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Saturday, May 21, 2022

Secession Sentiment Remains High

Secession Sentiment Remains High

By JACQUELINE FOX

San Fernando Valley Business Journal

San Fernando Valley business leaders reflect what many involved in the cityhood movement have said since the November election: secession is not a dead issue.

A Valley Leadership Survey conducted by the San Fernando Valley Business Journal and Cooper Communications in Woodland Hills finds that 51 percent of those polled favor a second secession initiative, while 36 percent said they thought the issue should be put to rest and 13 percent had no opinion.

Measure F, the secession initiative, was defeated by a 2-1 margin citywide; it passed narrowly in the Valley.

A total of 45 Valley business leaders responded to the survey. Of those, 64 percent said they supported the measure.

Mayor James Hahn, in his post-Election Day pronouncements, vowed to heed the message that citizens of the San Fernando Valley were not getting their fair share of services.

But Martin Cooper, president of Cooper Communications, said that until the Valley business community sees tangible change, the idea of a breakup is still alive.

“I don’t think business people in the Valley believe yet that there are deeds to follow the mayor’s words,” said Cooper. “I think there is a level of skepticism about the city’s ability and desire to successfully grapple with the issues that were at the core of the secession movement.”

Walt Mosher, president of Precision Dynamics Corp., was among the 51 percent who support another vote. “The San Fernando Valley was blackmailed into joining the city of Los Angeles over water issues and should never have been annexed in the first place,” he said.

Respondents opposed to secession haven’t changed their attitudes either.

“When there are so many other things going on in the world, I believe that starting the secession issue again will cause further friction,” said Rosemarie Wolff, president of Royal Staffing Services. “Let’s see if our elected officials took heed and that some of the changes we were hoping to achieve will be implemented.”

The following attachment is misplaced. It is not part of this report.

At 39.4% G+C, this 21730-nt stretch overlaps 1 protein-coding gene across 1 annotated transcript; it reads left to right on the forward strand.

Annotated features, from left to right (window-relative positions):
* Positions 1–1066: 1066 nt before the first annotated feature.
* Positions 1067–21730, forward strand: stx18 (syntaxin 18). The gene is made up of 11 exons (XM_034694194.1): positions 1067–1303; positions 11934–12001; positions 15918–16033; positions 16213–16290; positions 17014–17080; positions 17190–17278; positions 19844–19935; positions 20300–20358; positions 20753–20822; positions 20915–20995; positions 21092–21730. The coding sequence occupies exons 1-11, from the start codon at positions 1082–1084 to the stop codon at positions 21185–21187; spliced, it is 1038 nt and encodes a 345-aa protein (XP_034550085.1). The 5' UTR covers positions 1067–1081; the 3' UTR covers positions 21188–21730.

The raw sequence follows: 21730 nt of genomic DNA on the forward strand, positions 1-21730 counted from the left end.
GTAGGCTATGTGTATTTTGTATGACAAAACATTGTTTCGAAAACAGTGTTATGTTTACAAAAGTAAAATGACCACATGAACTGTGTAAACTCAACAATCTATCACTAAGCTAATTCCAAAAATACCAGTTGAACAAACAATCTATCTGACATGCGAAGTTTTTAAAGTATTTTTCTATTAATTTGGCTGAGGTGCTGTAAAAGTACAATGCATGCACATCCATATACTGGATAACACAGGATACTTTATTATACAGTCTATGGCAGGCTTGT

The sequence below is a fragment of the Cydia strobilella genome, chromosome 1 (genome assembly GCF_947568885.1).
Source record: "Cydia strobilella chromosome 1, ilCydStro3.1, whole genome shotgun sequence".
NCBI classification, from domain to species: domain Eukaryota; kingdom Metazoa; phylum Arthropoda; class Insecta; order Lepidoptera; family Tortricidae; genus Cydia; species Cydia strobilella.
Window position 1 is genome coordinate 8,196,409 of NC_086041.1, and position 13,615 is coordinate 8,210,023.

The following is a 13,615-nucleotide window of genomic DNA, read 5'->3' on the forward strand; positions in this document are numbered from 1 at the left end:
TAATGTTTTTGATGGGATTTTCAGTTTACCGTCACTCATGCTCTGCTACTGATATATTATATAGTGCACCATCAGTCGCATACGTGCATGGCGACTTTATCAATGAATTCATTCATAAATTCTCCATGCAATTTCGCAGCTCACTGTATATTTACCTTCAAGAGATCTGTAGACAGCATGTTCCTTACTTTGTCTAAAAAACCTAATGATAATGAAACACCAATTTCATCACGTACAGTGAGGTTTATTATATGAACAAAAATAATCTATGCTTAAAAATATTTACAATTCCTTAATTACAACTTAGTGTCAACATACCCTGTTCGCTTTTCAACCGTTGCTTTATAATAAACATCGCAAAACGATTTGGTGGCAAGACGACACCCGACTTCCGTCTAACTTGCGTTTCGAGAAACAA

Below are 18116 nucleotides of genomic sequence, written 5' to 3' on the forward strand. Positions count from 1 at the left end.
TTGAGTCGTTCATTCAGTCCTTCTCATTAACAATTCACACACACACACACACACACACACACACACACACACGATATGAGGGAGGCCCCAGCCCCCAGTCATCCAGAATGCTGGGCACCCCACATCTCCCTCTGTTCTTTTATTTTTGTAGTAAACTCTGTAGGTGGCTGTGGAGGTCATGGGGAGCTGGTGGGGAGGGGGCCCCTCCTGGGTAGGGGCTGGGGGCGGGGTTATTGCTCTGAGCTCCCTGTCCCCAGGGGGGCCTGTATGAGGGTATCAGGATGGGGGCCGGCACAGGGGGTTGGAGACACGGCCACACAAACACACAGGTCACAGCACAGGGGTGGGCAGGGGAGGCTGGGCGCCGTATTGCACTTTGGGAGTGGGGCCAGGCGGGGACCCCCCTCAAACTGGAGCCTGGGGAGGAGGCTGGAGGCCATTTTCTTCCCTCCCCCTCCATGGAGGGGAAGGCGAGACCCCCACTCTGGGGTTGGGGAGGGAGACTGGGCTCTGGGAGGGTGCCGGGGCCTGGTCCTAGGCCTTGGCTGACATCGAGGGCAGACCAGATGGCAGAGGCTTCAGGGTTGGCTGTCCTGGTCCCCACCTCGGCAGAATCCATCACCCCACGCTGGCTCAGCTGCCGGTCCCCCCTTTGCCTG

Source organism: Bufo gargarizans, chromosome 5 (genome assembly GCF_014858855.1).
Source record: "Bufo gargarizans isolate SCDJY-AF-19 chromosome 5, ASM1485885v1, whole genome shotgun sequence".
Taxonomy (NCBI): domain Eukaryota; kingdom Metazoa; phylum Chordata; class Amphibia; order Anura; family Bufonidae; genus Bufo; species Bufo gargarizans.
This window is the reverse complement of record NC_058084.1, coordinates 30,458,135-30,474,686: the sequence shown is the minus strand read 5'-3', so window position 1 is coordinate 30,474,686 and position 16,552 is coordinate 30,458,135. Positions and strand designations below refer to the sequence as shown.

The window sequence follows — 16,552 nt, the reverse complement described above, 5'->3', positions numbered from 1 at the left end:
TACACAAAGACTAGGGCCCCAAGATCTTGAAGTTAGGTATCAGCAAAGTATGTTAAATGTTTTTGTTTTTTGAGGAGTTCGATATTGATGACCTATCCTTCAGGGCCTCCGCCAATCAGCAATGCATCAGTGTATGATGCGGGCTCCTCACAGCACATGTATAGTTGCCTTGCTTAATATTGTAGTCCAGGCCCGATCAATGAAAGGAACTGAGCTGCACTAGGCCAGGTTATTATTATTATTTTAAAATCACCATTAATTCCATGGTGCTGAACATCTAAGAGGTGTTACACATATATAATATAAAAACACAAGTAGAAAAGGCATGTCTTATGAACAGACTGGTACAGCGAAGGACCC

While 56 percent of the respondents said they believe the city would be more concerned about issues impacting the Valley business community than before the election, 60 percent said there will be little improvement regarding the streamlining of city permitting and business tax and licensing procedures, and 51 percent said they think there will be little movement toward business tax reform.

“These aren’t new issues,” said Cooper. “These are concerns that have been around for a long time and while some may prefer to take a wait-and-see attitude, others have been pushing for these changes for years.”

Despite the support for a separate Valley city, 62 percent said they would like to see a borough system or a neighborhood council system with teeth as a way to more local control.By JACQUELINE FOX

San Fernando Valley Business Journal

San Fernando Valley business leaders reflect what many involved in the cityhood movement have said since the November election: secession is not a dead issue.

A Valley Leadership Survey conducted by the San Fernando Valley Business Journal and Cooper Communications in Woodland Hills finds that 51 percent of those polled favor a second secession initiative, while 36 percent said they thought the issue should be put to rest and 13 percent had no opinion.

Measure F, the secession initiative, was defeated by a 2-1 margin citywide; it passed narrowly in the Valley.

A total of 45 Valley business leaders responded to the survey. Of those, 64 percent said they supported the measure.

Mayor James Hahn, in his post-Election Day pronouncements, vowed to heed the message that citizens of the San Fernando Valley were not getting their fair share of services.

But Martin Cooper, president of Cooper Communications, said that until the Valley business community sees tangible change, the idea of a breakup is still alive.

“I don’t think business people in the Valley believe yet that there are deeds to follow the mayor’s words,” said Cooper. “I think there is a level of skepticism about the city’s ability and desire to successfully grapple with the issues that were at the core of the secession movement.”

Walt Mosher, president of Precision Dynamics Corp., was among the 51 percent who support another vote. “The San Fernando Valley was blackmailed into joining the city of Los Angeles over water issues and should never have been annexed in the first place,” he said.

Respondents opposed to secession haven’t changed their attitudes either.

“When there are so many other things going on in the world, I believe that starting the secession issue again will cause further friction,” said Rosemarie Wolff, president of Royal Staffing Services. “Let’s see if our elected officials took heed and that some of the changes we were hoping to achieve will be implemented.”

While 56 percent of the respondents said they believe the city would be more concerned about issues impacting the Valley business community than before the election, 60 percent said there will be little improvement regarding the streamlining of city permitting and business tax and licensing procedures, and 51 percent said they think there will be little movement toward business tax reform.

“These aren’t new issues,” said Cooper. “These are concerns that have been around for a long time and while some may prefer to take a wait-and-see attitude, others have been pushing for these changes for years.”

Despite the support for a separate Valley city, 62 percent said they would like to see a borough system or a neighborhood council system with teeth as a way to more local control.

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